"Clear and Present Danger" is the second of two collaborations between director Phillip Noyce and star Harrison Ford in bringing to Jack Ryan character. As was the case with the previous film, "Patriot Games," a number of artistic freedoms were taken with the original Tom Clancy novel and the story is re-imagined to make the Ford-based version of Jack Ryan an everyman hero who springs to life under extreme situations and becomes the ultimate CIA hero. "Clear and Present Danger" may not be as stimulating story-wise as "Patriot Games," but the film is filled to the brim with action and there is enough military technology and engagements to satisfy the hordes of Tom Clancy fans out there. "Clear and Present Danger" is the more entertaining of the two Harrison Ford based films.
This time around, Jack Ryan (Ford) finds himself as the Deputy Director of Intelligence for the Central Intelligence Agency after his friend and mentor Admiral James Greer (James Earl Jones) dies. His first major assignment is to look into the Columbian Cartels after a friend of the Presidents (Donald Moffant) is killed. Ryan manages to secure a sizable amount of money to keep the CIA's Columbia operations going, but is only to obtain the funds after agreeing with Congress that no military operations or covert operations will occur on Columbian soil. However, National Security Advisor James Cutter (Harris Yulin) is asked to confront CIA Director of Operations Robert Ritter (Henry Czerny) to assemble a team to operate in Columbia and bring about an end to the dangerous cartels.
Ritter approaches field operative John Clark (Willem Dafoe) and asks the veteran CIA man to assemble a team capable of handing the black-ops assignment. Clark enlists Marine sniper Domingo Chavez (Raymond Cruz) and others as part of his secretive team and they being destroying drug-based operations inside of Columbia with Jack Ryan completely unaware of what is happening. However, Cartel head Ernesto Escobedo (Miguel Sandoval) is unhappy that the CIA has frozen his assets and sends his own operative against Washington and Col. Felix Cortez (Joaquim de Almeida) manages to infiltrate the FBI and gather intelligence against FBI Director Emil Jacobs (Tom Tammi). Jacobs is killed when he and Ryan visit Columbia to discuss the frozen assets of Escobedo.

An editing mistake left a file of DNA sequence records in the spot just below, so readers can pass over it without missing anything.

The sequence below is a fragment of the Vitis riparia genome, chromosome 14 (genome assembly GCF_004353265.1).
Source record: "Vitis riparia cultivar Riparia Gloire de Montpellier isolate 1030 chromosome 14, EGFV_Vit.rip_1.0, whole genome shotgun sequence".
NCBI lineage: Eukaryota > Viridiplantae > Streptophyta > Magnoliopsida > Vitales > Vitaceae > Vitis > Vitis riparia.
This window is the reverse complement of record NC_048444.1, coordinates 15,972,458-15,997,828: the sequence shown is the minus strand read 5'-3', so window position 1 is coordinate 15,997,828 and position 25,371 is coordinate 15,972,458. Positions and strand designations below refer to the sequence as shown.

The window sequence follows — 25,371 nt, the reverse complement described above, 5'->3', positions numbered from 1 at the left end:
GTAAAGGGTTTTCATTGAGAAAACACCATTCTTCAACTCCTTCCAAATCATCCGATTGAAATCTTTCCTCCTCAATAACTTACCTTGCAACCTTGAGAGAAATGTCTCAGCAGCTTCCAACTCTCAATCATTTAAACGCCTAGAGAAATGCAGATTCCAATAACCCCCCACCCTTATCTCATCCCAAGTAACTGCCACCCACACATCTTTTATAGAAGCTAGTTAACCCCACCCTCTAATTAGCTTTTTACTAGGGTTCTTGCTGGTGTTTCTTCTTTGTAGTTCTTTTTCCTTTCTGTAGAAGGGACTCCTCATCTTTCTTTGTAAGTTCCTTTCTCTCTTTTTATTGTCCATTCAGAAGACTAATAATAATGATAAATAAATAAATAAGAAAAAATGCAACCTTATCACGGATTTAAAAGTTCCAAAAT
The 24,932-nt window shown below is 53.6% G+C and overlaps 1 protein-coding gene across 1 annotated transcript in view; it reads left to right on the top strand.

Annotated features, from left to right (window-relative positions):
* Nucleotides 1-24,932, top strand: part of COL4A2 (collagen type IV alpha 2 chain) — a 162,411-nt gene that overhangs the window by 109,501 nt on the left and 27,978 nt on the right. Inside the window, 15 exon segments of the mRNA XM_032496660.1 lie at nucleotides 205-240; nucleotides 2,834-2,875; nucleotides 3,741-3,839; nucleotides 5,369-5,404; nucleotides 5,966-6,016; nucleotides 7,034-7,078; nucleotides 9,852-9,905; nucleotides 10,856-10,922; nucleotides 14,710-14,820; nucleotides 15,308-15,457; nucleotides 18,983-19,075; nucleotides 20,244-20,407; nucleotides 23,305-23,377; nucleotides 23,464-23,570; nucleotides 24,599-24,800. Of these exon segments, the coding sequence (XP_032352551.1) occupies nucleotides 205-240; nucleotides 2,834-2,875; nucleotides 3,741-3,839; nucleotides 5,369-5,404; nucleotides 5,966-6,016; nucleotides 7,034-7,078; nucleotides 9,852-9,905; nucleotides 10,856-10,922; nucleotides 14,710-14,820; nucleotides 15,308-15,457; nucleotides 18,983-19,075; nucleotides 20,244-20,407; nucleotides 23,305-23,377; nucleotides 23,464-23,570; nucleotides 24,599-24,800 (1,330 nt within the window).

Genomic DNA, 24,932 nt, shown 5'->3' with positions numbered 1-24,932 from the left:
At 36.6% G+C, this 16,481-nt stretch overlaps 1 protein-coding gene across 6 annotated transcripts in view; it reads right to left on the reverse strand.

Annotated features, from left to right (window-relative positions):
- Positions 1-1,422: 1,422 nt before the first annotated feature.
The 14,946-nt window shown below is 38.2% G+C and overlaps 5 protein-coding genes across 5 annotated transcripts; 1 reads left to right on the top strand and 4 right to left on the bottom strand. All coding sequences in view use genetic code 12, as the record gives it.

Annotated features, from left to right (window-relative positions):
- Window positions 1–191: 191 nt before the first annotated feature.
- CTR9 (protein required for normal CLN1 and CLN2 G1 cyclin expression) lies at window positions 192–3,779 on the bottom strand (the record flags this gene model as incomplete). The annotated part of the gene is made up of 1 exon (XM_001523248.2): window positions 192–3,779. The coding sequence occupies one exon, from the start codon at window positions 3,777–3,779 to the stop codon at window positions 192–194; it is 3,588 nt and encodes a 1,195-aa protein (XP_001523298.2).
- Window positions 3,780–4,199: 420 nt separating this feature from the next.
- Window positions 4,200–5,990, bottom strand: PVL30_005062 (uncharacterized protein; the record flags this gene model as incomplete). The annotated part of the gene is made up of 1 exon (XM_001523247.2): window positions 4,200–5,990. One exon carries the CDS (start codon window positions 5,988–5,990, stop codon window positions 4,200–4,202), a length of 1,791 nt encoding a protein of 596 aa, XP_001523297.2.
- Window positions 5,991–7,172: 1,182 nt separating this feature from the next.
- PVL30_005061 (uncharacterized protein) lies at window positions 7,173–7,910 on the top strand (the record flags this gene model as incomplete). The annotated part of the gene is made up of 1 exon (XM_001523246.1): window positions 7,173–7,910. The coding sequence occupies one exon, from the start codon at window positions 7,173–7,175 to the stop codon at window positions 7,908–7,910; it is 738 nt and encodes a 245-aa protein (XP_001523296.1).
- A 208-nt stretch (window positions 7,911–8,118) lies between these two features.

There is escalation after the death of Jacobs. Cutter orders the bombing of Escobedo's home during a meeting of Cartel heads in retaliation. This military action is still being handled behind Ryan's back and was handled in a manner to have it appear that the explosion was due to a competing Cartel. Eventually, Ryan discovers that it was Cutter and the United States government who handled the bombing of the Escobedo home and that innocent women and children were killed. Cortez learns of this as well and uses the knowledge and his own ambitions to agree with Cutter to assassinate Escobedo and provide to the FBI some intermittent information to give the FBI some small victories in their war against drugs.
Cutter and Cortez's deal has a downside. Cutter is to give up the location of Clark's military team and allow Cortez to capture or kill them. Ritter is told to destroy all evidence that the team existed and to immediately stop any contact or support to the team. CIA man Ryan gathers necessary intelligence after discovering Cutter was behind the Escobedo bombing and learns of the meeting between Cutter and Cortez and also learns of Chavez and the other team members in Columbia. Ryan confronts Ritter and this results in Ryan leaving for Columbia to meet with Clark and Ritter telling Clark that Ryan is responsible for his men being cut off.
The film then provides a vehicle for Harrison Ford to show off his skills as the everyman action hero and "Clear and Present Danger" delivers a satisfying climax to the subplot featuring Chavez and the military commandos who were blowing up Escobedo's installations. Jack Ryan springs to action and gets to fight for the lives of the soldiers. It is during these closing moments that Harrison Ford and Willem Dafoe get to share a little screen time and the two better known characters in the Tom Clancy novels come together for just the first to two meetings in the four films. After the big rescue, there is a little political posturing to show the sense of honor and dignity possessed by Ryan, but the film's big moments are when Ryan is in Columbia.